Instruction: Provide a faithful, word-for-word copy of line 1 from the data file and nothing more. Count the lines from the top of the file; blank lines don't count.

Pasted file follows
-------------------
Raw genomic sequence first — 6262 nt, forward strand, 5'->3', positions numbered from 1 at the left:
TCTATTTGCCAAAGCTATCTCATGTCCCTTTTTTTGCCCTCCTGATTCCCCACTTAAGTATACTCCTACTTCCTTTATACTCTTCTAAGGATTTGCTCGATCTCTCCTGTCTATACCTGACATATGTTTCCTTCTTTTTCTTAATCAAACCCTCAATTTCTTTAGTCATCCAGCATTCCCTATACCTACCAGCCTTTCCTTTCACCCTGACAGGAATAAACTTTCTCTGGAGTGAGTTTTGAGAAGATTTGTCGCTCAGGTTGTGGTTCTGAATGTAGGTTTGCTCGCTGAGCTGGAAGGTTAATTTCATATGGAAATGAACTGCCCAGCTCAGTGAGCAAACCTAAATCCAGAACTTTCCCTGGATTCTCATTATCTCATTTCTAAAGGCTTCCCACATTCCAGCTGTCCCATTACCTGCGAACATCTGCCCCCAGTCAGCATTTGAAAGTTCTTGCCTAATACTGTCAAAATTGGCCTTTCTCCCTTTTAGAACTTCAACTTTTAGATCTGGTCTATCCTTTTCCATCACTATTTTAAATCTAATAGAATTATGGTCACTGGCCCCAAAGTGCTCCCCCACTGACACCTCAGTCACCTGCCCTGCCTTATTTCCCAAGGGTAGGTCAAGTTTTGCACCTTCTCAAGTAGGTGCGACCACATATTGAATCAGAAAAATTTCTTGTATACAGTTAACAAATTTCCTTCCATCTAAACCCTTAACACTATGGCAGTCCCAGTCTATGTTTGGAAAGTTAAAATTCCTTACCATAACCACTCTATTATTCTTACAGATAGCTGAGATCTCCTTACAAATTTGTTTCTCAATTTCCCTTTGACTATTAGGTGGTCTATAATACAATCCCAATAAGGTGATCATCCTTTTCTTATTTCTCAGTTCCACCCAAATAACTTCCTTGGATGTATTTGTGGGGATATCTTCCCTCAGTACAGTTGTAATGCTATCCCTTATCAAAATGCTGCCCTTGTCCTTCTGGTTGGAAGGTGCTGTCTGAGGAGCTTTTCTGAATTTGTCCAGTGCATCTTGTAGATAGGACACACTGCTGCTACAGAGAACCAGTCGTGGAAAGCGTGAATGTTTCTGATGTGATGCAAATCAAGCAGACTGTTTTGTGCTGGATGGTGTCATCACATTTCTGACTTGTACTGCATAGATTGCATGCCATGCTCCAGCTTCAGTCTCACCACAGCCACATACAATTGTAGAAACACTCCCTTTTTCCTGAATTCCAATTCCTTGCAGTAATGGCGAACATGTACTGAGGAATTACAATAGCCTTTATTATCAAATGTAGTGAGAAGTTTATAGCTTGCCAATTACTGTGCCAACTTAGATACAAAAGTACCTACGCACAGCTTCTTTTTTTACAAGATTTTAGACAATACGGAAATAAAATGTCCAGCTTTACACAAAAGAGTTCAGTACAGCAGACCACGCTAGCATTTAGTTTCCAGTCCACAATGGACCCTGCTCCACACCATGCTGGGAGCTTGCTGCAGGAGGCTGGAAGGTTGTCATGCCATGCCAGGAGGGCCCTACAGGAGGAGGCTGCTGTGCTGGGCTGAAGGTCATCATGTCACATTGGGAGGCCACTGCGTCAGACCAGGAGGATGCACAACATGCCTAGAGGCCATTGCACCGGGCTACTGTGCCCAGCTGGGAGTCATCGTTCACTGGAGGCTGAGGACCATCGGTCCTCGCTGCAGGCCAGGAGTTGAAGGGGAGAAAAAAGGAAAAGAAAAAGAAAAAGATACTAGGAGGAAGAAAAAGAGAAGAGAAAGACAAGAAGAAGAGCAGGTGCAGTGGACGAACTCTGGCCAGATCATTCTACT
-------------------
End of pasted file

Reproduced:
Raw genomic sequence first — 6262 nt, forward strand, 5'->3', positions numbered from 1 at the left: